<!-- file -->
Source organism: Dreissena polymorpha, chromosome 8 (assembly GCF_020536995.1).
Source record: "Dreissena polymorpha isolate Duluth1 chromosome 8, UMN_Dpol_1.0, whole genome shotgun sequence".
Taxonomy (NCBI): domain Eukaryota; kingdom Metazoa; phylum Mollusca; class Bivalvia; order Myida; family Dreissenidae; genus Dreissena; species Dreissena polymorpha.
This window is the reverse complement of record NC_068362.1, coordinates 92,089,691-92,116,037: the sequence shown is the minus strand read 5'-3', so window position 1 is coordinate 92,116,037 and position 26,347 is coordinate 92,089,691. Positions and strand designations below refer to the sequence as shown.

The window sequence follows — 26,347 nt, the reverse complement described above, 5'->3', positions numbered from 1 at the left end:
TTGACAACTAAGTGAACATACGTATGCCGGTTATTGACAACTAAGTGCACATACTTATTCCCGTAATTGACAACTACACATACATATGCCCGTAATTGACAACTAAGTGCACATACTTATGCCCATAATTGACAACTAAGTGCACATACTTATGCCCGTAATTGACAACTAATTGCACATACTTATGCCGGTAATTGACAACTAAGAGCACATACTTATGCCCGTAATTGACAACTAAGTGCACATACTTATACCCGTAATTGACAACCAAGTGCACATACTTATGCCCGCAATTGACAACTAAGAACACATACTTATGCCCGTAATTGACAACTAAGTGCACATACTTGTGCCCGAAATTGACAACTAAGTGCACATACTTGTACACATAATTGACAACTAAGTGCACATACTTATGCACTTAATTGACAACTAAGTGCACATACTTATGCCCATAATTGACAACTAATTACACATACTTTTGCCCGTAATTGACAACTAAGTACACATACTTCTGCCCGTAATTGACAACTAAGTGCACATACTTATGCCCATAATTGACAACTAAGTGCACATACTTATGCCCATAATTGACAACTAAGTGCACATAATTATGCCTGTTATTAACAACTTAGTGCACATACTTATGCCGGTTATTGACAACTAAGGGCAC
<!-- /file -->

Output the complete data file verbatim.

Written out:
Source organism: Dreissena polymorpha, chromosome 8 (assembly GCF_020536995.1).
Source record: "Dreissena polymorpha isolate Duluth1 chromosome 8, UMN_Dpol_1.0, whole genome shotgun sequence".
Taxonomy (NCBI): domain Eukaryota; kingdom Metazoa; phylum Mollusca; class Bivalvia; order Myida; family Dreissenidae; genus Dreissena; species Dreissena polymorpha.
This window is the reverse complement of record NC_068362.1, coordinates 92,089,691-92,116,037: the sequence shown is the minus strand read 5'-3', so window position 1 is coordinate 92,116,037 and position 26,347 is coordinate 92,089,691. Positions and strand designations below refer to the sequence as shown.

The window sequence follows — 26,347 nt, the reverse complement described above, 5'->3', positions numbered from 1 at the left end:
TTGACAACTAAGTGAACATACGTATGCCGGTTATTGACAACTAAGTGCACATACTTATTCCCGTAATTGACAACTACACATACATATGCCCGTAATTGACAACTAAGTGCACATACTTATGCCCATAATTGACAACTAAGTGCACATACTTATGCCCGTAATTGACAACTAATTGCACATACTTATGCCGGTAATTGACAACTAAGAGCACATACTTATGCCCGTAATTGACAACTAAGTGCACATACTTATACCCGTAATTGACAACCAAGTGCACATACTTATGCCCGCAATTGACAACTAAGAACACATACTTATGCCCGTAATTGACAACTAAGTGCACATACTTGTGCCCGAAATTGACAACTAAGTGCACATACTTGTACACATAATTGACAACTAAGTGCACATACTTATGCACTTAATTGACAACTAAGTGCACATACTTATGCCCATAATTGACAACTAATTACACATACTTTTGCCCGTAATTGACAACTAAGTACACATACTTCTGCCCGTAATTGACAACTAAGTGCACATACTTATGCCCATAATTGACAACTAAGTGCACATACTTATGCCCATAATTGACAACTAAGTGCACATAATTATGCCTGTTATTAACAACTTAGTGCACATACTTATGCCGGTTATTGACAACTAAGGGCAC